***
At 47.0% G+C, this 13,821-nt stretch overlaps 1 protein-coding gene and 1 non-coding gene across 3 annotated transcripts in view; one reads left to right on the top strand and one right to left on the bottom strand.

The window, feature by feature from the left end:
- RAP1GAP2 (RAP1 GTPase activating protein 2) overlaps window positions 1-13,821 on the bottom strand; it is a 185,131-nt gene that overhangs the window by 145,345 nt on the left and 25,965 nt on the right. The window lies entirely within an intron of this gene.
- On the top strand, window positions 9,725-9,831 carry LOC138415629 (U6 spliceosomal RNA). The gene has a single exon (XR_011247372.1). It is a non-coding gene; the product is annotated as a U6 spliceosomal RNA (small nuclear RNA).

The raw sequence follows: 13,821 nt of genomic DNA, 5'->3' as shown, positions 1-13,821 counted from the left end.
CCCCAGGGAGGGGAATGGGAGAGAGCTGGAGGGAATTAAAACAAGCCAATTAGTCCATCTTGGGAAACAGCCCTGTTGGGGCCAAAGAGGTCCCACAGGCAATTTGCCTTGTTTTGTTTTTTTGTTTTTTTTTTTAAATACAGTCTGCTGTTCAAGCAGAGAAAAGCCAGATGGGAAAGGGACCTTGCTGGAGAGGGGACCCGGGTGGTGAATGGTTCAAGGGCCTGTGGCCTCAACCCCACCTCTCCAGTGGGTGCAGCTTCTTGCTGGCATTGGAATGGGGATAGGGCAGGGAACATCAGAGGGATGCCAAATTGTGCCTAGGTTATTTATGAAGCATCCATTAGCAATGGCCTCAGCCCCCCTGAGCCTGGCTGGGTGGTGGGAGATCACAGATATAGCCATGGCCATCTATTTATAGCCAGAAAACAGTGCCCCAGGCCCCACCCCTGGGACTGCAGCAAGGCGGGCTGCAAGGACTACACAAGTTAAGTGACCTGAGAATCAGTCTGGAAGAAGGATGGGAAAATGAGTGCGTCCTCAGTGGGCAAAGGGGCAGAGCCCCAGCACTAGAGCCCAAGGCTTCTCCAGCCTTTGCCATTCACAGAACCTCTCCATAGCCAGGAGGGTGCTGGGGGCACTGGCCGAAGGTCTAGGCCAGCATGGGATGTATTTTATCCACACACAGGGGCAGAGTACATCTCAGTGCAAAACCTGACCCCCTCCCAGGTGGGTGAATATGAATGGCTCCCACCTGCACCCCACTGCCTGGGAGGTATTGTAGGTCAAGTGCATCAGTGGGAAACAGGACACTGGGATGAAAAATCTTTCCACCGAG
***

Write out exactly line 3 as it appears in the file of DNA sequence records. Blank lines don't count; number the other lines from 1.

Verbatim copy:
- RAP1GAP2 (RAP1 GTPase activating protein 2) overlaps window positions 1-13,821 on the bottom strand; it is a 185,131-nt gene that overhangs the window by 145,345 nt on the left and 25,965 nt on the right. The window lies entirely within an intron of this gene.